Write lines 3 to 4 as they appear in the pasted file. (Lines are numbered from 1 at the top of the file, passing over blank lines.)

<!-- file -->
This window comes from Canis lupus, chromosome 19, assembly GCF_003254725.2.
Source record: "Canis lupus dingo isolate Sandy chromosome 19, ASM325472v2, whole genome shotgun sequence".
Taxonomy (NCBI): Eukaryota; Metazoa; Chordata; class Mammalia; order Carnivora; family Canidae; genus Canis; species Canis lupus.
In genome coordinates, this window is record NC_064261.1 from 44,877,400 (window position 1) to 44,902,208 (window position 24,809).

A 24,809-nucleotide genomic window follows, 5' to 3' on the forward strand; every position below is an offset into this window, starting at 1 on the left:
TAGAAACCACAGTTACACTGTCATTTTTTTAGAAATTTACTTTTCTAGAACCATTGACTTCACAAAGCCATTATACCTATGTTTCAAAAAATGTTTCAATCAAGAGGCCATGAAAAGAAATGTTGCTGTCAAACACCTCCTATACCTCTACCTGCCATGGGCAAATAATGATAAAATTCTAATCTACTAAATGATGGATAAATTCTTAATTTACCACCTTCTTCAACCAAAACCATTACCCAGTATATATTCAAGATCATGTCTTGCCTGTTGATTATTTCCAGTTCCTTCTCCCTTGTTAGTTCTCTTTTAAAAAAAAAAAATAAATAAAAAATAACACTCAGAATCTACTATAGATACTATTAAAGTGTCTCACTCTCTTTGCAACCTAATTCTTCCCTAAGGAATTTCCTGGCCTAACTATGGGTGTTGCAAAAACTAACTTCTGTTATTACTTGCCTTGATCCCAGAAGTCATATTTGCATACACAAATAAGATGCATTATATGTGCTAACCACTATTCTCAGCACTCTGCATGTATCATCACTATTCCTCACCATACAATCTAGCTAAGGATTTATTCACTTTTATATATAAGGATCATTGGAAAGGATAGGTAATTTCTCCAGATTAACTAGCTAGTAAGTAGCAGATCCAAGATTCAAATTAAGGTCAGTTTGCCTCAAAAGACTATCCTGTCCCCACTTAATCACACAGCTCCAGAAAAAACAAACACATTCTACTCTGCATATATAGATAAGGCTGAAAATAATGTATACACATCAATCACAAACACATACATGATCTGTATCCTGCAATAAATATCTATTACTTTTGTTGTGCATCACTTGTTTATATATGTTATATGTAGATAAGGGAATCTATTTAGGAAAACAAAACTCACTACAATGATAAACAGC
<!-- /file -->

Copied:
Taxonomy (NCBI): Eukaryota; Metazoa; Chordata; class Mammalia; order Carnivora; family Canidae; genus Canis; species Canis lupus.
In genome coordinates, this window is record NC_064261.1 from 44,877,400 (window position 1) to 44,902,208 (window position 24,809).